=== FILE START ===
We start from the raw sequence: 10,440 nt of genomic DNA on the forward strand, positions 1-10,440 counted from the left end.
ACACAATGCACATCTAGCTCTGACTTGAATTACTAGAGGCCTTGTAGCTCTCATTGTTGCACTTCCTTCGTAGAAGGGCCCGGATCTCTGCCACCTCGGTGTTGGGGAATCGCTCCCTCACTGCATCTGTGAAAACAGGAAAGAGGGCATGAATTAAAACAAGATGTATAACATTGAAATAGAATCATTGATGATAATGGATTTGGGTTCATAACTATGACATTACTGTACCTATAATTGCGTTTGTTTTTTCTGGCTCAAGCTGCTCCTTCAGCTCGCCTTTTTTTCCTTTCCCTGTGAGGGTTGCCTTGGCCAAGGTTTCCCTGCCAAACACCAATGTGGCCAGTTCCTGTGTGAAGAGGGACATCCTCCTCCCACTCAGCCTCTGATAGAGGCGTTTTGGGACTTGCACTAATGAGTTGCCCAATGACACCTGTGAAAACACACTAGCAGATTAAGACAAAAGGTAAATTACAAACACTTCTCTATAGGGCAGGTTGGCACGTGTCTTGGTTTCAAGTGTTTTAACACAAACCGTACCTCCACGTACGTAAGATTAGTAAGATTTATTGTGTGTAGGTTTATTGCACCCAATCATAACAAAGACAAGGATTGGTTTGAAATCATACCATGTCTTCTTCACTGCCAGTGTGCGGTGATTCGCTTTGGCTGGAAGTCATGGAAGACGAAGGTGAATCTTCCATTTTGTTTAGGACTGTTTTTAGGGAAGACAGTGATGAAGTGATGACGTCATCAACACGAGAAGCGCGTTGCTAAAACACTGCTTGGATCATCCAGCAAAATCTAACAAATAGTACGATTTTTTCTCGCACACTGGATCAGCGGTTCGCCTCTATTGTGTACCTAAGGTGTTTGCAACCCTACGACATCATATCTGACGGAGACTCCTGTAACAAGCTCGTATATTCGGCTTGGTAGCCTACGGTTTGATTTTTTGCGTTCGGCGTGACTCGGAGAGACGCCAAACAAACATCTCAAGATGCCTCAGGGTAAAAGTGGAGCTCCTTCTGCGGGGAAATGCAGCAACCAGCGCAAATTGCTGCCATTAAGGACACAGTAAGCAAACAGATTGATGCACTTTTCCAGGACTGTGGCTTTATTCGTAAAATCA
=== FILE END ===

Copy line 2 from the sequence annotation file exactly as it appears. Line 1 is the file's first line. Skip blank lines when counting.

ACACAATGCACATCTAGCTCTGACTTGAATTACTAGAGGCCTTGTAGCTCTCATTGTTGCACTTCCTTCGTAGAAGGGCCCGGATCTCTGCCACCTCGGTGTTGGGGAATCGCTCCCTCACTGCATCTGTGAAAACAGGAAAGAGGGCATGAATTAAAACAAGATGTATAACATTGAAATAGAATCATTGATGATAATGGATTTGGGTTCATAACTATGACATTACTGTACCTATAATTGCGTTTGTTTTTTCTGGCTCAAGCTGCTCCTTCAGCTCGCCTTTTTTTCCTTTCCCTGTGAGGGTTGCCTTGGCCAAGGTTTCCCTGCCAAACACCAATGTGGCCAGTTCCTGTGTGAAGAGGGACATCCTCCTCCCACTCAGCCTCTGATAGAGGCGTTTTGGGACTTGCACTAATGAGTTGCCCAATGACACCTGTGAAAACACACTAGCAGATTAAGACAAAAGGTAAATTACAAACACTTCTCTATAGGGCAGGTTGGCACGTGTCTTGGTTTCAAGTGTTTTAACACAAACCGTACCTCCACGTACGTAAGATTAGTAAGATTTATTGTGTGTAGGTTTATTGCACCCAATCATAACAAAGACAAGGATTGGTTTGAAATCATACCATGTCTTCTTCACTGCCAGTGTGCGGTGATTCGCTTTGGCTGGAAGTCATGGAAGACGAAGGTGAATCTTCCATTTTGTTTAGGACTGTTTTTAGGGAAGACAGTGATGAAGTGATGACGTCATCAACACGAGAAGCGCGTTGCTAAAACACTGCTTGGATCATCCAGCAAAATCTAACAAATAGTACGATTTTTTCTCGCACACTGGATCAGCGGTTCGCCTCTATTGTGTACCTAAGGTGTTTGCAACCCTACGACATCATATCTGACGGAGACTCCTGTAACAAGCTCGTATATTCGGCTTGGTAGCCTACGGTTTGATTTTTTGCGTTCGGCGTGACTCGGAGAGACGCCAAACAAACATCTCAAGATGCCTCAGGGTAAAAGTGGAGCTCCTTCTGCGGGGAAATGCAGCAACCAGCGCAAATTGCTGCCATTAAGGACACAGTAAGCAAACAGATTGATGCACTTTTCCAGGACTGTGGCTTTATTCGTAAAATCA